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Journal of No. 118


April 26th, 2009

Teriyaki Valkyries @ 07:54 am

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Too many good things to choose from this weekend. Festival of Books, Grilled Cheese Invitational, etc. etc. I thought time was supposed to be the universe's way of keeping everything from happening at once. Fortunately, I'm well satisfied by my choices.

A quick plan to BBQ arose mid-week, and we hosted ian_tiberius and zorker & postgoodism. By noon, the chicken was well on its marinating way and the house was clean enough. Corn on the cob and teriyaki chicken on the grill, plus some salad and an outrageous chocolatey thing from Viktor Benes, courtesy of C&L. Ian's Native American/Irish background spurred him to contribute the corn and some Harp. I was very satisfied with my grilling of the chicken, but all honor goes to the marinade, direct from the Goth Gardener's twin sister:

1/2 cup vegetable oil
1 cup soy sauce
3 clove garlic
3T brown sugar
1T grated ginger
2T sherry (I believe we used vermouth, with no ill effects)
marinate 4-12 hours

We ate, drank and were merry, with conversation ranging far and wide. Sadly, we couldn't linger overlong with our postprandial socializing, for we had to gird ourselves for the next event on the schedule: Die Walküre at the LA Opera.

The Goth Gardener made herself elegant, and I did my best to make myself a fit companion. I'm afraid there were a few disappointments. Plácido 'the greatest Siegmund of our era' Domingo was not Siegmunding this night. Boo. This was my first visit to the Dorothy Chandler Pavilion, and maybe it made sense in the 60's, but the inside of the theater is kinda butt ugly. And finally, there is the overall artistic design of the LA Ring Cycle, perpetrated by "boldly abstract German theater artist, painter and director Achim Freyer".
The NYT calls his work "fantastically strange and often confounding," while the LAT maybe didn't want to directly disparage the home team, calling it "not to everyone's taste." Well, I'm telling you it sucked.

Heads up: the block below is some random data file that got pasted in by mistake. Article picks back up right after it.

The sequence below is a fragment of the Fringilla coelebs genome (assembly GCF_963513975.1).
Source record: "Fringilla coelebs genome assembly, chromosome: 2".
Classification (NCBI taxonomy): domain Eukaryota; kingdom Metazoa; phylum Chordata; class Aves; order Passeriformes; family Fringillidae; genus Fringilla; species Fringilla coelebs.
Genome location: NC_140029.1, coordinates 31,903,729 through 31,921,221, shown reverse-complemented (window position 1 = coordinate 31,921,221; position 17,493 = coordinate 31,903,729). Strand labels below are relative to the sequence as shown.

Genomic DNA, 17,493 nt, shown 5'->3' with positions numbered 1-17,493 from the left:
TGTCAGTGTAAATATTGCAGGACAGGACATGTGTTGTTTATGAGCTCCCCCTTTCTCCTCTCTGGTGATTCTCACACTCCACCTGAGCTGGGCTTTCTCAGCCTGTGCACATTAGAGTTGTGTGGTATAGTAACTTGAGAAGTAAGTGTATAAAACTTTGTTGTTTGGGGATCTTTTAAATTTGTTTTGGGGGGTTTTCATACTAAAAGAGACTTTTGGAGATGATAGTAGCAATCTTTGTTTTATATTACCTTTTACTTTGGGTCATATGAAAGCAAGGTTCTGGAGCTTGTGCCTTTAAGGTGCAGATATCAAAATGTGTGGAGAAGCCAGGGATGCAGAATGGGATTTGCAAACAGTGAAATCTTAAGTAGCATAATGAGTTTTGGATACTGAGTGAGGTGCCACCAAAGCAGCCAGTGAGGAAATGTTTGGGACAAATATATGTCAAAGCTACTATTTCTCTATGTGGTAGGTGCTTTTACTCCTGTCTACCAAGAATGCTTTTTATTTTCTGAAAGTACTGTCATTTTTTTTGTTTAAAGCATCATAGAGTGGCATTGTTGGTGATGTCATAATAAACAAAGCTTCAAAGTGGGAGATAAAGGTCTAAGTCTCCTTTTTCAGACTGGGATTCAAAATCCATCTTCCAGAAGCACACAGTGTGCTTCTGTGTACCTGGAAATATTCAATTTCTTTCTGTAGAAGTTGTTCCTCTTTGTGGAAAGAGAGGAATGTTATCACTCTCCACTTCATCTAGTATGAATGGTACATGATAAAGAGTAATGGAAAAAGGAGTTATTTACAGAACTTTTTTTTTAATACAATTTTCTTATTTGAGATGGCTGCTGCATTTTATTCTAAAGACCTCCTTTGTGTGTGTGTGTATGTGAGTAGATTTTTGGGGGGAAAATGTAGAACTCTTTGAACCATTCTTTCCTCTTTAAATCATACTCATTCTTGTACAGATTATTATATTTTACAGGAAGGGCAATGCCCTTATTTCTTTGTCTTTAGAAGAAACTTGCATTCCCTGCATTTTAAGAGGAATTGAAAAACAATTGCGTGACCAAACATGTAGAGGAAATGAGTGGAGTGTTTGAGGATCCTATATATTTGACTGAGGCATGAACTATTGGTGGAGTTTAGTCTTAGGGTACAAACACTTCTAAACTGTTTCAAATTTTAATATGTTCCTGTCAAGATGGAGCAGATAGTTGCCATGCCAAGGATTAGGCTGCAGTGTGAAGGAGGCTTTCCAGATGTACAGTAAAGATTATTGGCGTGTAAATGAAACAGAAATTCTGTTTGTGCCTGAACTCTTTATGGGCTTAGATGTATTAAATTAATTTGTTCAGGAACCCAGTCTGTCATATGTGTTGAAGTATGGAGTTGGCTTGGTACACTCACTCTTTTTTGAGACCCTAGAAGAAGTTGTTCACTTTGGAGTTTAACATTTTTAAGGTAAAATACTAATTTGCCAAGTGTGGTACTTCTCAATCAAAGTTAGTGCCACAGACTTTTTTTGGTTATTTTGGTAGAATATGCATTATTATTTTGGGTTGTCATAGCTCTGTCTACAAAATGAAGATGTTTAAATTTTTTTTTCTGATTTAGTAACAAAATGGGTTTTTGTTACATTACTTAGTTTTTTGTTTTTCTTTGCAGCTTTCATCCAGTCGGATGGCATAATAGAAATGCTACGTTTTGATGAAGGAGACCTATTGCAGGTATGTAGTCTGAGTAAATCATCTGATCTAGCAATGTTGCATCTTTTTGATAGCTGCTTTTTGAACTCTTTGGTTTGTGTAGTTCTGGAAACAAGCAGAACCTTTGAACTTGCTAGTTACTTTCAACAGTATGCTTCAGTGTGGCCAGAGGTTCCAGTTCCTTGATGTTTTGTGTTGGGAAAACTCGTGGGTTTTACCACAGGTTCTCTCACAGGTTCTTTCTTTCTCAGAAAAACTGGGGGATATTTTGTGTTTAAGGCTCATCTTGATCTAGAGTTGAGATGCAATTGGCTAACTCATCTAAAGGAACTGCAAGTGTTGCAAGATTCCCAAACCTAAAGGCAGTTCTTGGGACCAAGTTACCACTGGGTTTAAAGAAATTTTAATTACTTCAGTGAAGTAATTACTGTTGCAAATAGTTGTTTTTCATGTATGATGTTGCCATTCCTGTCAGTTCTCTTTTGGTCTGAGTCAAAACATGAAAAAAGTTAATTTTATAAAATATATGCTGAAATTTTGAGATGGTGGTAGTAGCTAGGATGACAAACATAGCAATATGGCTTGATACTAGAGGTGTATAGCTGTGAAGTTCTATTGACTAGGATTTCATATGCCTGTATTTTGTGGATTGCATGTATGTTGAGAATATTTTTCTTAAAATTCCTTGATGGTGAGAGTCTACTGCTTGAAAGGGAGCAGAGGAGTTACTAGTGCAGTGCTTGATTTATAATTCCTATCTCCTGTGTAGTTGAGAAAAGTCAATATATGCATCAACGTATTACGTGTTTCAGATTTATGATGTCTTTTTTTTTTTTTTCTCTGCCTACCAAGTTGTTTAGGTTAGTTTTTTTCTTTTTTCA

I found it distractingly ugly, rife with meaningless elements, and detrimental to the telling of the story. I think the meeting and emotional interaction of Siegmund and Sieglinde is somewhat hampered when the two are forced to stand at opposite ends of the stage, almost totally obscured behind icons of themselves.
The same way that bad LARPs have inspired me to run better LARPs, I want to try my hand at providing the artistic vision for a Ring Cycle. I can't draw my way out of a paper bag, but I'm willing to lay good odds that I could do better.

OK, now the good stuff. Everything else. Glorious music and glorious singing, even glorious stage ninjas. The orchestra sounded fantastic, even if the peculiarities of the hall make it occasionally sound like they're next door. Ventris as Siegmund may be overshadowed by Domingo (or so I'm told!) but he did a fine job and was the first to get the malenky hairs on my plot standing endwise, when he blasted us with his prayer for his father's aid: "Wälse! Wälse! Wo ist dein Schwert?"
Anja Kampe's Sieglinde didn't impress me at first, but by the end I was a believer. But the most satisfying were Linda Watson's Brünnhilde and, particularly, Vitalik Kowalkow's Wotan. The last act is primarily a vehicle for Brünnhilde/Wotan to chew the scenery together, and for once the staging didn't get in the way of their interaction. Throughout, Wotan was consistently making the best attempts at acting (even while wearing a big eyeball on his head) and it made for a very satisfying end.
The Valkyries warbled and shrieked and Hojotoho-ed like there was no tomorrow, but I can't really tell a Helmwige from an Schwertleite without a program. But using the program, I will say that Ortlinde can bear my broken body off the battlefield anytime.
 
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Journal of No. 118